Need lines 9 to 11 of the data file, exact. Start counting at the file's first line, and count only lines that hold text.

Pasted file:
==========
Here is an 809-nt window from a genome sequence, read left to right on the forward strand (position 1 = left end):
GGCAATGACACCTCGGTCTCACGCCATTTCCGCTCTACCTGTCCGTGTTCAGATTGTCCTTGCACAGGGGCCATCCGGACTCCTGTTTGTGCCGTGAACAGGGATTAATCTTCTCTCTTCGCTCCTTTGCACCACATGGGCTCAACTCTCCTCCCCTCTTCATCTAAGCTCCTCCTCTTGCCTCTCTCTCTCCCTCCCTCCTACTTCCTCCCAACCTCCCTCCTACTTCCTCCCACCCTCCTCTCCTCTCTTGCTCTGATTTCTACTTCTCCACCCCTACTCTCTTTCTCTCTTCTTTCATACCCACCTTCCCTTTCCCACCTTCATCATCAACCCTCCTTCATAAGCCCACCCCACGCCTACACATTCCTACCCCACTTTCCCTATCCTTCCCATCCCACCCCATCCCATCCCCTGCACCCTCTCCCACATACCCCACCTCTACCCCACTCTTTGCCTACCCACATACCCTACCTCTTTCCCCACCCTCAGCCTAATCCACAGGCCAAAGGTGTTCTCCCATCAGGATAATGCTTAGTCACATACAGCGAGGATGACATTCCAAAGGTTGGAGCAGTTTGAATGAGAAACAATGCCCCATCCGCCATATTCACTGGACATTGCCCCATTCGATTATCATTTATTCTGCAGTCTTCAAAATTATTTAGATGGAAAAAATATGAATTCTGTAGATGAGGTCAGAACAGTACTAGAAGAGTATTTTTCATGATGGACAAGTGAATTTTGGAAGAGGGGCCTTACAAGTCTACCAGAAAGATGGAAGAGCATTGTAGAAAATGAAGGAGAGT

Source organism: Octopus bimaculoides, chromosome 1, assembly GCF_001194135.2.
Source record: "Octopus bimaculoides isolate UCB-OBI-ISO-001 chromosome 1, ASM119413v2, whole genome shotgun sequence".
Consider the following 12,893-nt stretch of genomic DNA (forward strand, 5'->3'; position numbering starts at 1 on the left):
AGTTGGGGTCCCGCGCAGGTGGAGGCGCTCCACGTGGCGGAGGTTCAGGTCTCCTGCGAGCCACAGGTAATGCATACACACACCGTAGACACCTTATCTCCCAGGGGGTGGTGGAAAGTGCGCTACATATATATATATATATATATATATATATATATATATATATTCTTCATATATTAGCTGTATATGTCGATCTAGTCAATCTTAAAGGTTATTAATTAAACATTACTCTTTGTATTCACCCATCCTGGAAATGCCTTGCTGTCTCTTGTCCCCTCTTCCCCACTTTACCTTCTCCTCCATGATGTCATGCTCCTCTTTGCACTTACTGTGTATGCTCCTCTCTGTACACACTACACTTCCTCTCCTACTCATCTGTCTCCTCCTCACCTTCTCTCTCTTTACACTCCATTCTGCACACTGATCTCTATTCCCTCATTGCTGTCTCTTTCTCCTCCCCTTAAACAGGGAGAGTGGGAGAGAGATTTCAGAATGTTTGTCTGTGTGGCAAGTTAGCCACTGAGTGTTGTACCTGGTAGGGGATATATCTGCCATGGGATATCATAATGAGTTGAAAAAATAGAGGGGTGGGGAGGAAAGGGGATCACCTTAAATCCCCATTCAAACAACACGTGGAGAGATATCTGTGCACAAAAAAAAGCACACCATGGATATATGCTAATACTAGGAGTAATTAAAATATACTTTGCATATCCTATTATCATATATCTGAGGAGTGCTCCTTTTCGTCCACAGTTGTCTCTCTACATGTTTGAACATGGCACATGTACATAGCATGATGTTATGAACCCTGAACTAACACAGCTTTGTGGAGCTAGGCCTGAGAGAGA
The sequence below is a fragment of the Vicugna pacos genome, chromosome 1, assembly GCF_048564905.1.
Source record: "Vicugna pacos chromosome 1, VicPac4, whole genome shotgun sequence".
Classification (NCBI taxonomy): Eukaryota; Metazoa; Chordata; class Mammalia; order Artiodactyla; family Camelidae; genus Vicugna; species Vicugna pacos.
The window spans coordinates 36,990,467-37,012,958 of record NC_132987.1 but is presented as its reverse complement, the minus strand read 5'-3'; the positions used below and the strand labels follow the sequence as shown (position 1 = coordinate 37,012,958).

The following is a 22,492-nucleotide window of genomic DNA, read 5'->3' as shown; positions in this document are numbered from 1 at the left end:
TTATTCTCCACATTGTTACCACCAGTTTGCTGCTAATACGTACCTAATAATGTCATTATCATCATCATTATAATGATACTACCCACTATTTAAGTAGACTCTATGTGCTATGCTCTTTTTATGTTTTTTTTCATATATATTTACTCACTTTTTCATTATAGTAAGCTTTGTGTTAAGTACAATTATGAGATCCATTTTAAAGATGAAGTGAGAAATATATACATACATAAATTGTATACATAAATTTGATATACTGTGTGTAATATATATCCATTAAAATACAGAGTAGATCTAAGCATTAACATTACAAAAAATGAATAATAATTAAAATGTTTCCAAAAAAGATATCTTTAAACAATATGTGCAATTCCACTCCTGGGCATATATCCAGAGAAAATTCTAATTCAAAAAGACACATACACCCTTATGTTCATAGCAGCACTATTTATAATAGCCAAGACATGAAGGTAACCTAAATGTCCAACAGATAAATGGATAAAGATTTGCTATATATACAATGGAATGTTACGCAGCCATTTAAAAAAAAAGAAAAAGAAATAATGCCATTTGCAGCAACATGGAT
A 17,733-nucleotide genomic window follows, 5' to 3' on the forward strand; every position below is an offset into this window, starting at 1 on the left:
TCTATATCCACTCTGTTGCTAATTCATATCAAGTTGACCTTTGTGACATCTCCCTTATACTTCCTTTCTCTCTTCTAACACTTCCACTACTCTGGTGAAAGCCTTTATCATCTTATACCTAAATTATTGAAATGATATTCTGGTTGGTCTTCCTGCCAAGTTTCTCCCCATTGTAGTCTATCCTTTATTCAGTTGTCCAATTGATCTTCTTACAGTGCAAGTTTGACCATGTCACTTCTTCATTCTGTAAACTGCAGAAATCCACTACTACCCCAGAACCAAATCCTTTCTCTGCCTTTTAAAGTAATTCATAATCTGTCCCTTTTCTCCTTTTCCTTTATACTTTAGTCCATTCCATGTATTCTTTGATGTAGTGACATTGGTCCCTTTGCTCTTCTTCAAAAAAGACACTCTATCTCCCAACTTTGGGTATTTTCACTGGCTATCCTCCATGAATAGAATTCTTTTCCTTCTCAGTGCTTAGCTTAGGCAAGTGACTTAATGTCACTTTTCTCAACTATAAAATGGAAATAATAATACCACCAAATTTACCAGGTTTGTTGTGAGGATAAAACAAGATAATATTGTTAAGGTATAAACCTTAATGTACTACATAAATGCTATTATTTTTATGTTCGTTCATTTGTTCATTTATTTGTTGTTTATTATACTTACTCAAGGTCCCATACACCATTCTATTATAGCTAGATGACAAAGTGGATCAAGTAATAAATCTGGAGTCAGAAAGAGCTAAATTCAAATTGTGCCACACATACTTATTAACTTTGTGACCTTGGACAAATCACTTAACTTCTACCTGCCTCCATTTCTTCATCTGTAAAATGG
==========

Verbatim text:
Classification (NCBI taxonomy): Eukaryota; Metazoa; Chordata; class Mammalia; order Artiodactyla; family Camelidae; genus Vicugna; species Vicugna pacos.
The window spans coordinates 36,990,467-37,012,958 of record NC_132987.1 but is presented as its reverse complement, the minus strand read 5'-3'; the positions used below and the strand labels follow the sequence as shown (position 1 = coordinate 37,012,958).

The following is a 22,492-nucleotide window of genomic DNA, read 5'->3' as shown; positions in this document are numbered from 1 at the left end: